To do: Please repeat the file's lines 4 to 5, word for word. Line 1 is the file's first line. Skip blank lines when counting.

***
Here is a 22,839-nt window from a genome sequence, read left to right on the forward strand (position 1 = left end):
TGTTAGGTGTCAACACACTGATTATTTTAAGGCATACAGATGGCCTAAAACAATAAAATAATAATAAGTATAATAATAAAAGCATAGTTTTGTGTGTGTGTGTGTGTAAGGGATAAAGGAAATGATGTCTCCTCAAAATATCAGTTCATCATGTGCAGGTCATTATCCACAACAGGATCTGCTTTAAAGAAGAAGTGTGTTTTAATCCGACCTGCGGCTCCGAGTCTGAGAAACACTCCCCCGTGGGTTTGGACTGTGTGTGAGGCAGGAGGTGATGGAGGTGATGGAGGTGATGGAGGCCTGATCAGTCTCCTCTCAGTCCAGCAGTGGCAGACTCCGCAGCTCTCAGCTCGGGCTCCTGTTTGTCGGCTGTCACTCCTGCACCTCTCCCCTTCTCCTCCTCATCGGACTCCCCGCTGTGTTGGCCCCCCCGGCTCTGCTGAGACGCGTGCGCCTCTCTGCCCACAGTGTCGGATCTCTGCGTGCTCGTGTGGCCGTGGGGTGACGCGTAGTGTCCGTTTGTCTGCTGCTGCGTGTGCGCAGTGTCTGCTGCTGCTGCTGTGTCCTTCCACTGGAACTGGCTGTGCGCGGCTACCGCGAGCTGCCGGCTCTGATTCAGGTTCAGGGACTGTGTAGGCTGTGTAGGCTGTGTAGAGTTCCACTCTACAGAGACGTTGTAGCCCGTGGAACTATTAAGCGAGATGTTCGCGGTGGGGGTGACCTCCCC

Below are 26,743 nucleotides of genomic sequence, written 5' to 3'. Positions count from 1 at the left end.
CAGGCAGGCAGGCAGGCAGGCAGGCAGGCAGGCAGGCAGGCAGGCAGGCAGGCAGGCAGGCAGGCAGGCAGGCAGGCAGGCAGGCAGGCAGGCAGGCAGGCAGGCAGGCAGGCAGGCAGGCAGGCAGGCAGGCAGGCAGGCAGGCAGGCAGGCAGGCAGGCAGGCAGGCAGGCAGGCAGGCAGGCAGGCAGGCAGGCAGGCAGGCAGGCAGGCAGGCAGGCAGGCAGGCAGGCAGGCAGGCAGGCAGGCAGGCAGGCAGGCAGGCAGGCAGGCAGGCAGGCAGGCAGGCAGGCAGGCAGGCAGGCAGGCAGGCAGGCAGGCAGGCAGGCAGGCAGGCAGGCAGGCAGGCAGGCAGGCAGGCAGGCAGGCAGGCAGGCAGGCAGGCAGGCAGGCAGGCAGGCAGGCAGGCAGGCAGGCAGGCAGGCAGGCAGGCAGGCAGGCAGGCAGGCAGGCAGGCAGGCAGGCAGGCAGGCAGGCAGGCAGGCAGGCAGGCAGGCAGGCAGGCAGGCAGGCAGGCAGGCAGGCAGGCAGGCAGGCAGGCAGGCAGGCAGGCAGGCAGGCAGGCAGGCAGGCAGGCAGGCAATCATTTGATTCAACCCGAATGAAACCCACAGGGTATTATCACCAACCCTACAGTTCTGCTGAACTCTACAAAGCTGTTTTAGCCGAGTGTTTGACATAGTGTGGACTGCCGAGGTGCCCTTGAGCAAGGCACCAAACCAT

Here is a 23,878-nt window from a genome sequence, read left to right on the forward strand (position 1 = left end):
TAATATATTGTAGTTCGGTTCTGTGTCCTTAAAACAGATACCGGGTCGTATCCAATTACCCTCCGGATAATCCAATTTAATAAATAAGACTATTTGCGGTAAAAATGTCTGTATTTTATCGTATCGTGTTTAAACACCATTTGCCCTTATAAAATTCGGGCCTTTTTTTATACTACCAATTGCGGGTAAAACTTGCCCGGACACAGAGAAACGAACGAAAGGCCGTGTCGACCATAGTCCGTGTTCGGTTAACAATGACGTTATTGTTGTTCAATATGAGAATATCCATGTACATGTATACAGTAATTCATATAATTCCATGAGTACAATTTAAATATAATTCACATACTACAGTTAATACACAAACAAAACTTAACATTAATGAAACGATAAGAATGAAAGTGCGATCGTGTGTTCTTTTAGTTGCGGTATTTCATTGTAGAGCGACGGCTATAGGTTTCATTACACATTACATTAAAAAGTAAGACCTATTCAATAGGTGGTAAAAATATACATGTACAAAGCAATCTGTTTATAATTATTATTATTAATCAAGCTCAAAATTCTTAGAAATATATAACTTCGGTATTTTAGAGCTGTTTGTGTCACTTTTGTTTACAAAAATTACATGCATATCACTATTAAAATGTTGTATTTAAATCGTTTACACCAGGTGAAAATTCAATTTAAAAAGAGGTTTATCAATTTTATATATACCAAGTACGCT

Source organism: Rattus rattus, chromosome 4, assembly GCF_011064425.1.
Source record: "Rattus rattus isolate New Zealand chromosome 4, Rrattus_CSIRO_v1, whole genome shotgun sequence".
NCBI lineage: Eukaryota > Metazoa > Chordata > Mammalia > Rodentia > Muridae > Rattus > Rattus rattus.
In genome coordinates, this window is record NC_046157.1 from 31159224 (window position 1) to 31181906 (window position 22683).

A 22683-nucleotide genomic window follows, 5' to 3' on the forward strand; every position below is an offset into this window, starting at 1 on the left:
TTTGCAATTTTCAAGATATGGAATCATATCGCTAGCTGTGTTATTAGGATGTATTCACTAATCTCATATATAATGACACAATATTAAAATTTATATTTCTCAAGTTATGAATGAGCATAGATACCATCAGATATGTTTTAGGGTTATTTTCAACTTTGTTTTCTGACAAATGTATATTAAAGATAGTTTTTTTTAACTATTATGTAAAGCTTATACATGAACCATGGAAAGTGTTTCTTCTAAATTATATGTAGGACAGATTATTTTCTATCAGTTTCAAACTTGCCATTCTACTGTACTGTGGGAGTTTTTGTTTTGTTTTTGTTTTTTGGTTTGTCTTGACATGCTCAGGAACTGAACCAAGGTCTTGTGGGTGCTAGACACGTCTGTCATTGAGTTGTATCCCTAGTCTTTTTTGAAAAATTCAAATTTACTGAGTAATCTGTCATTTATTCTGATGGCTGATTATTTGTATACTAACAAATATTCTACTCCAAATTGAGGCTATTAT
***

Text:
CAGGCAGGCAGGCAGGCAGGCAGGCAGGCAGGCAGGCAGGCAGGCAGGCAGGCAGGCAGGCAGGCAGGCAGGCAGGCAGGCAGGCAGGCAGGCAGGCAGGCAGGCAGGCAGGCAGGCAGGCAGGCAGGCAGGCAGGCAGGCAGGCAGGCAGGCAGGCAGGCAGGCAGGCAGGCAGGCAGGCAGGCAGGCAGGCAGGCAGGCAGGCAGGCAGGCAGGCAGGCAGGCAGGCAGGCAGGCAGGCAGGCAGGCAGGCAGGCAGGCAGGCAGGCAGGCAGGCAGGCAGGCAGGCAGGCAGGCAGGCAGGCAGGCAGGCAGGCAGGCAGGCAGGCAGGCAGGCAGGCAGGCAGGCAGGCAGGCAGGCAGGCAGGCAGGCAGGCAGGCAGGCAGGCAGGCAGGCAGGCAGGCAGGCAGGCAGGCAGGCAGGCAGGCAGGCAGGCAGGCAGGCAGGCAGGCAGGCAGGCAGGCAGGCAGGCAGGCAGGCAGGCAGGCAGGCAGGCAGGCAGGCAGGCAGGCAGGCAGGCAGGCAGGCAGGCAGGCAGGCAGGCAGGCAGGCAGGCAGGCAGGCAGGCAGGCAGGCAGGCAATCATTTGATTCAACCCGAATGAAACCCACAGGGTATTATCACCAACCCTACAGTTCTGCTGAACTCTACAAAGCTGTTTTAGCCGAGTGTTTGACATAGTGTGGACTGCCGAGGTGCCCTTGAGCAAGGCACCAAACCAT

Here is a 23,878-nt window from a genome sequence, read left to right on the forward strand (position 1 = left end):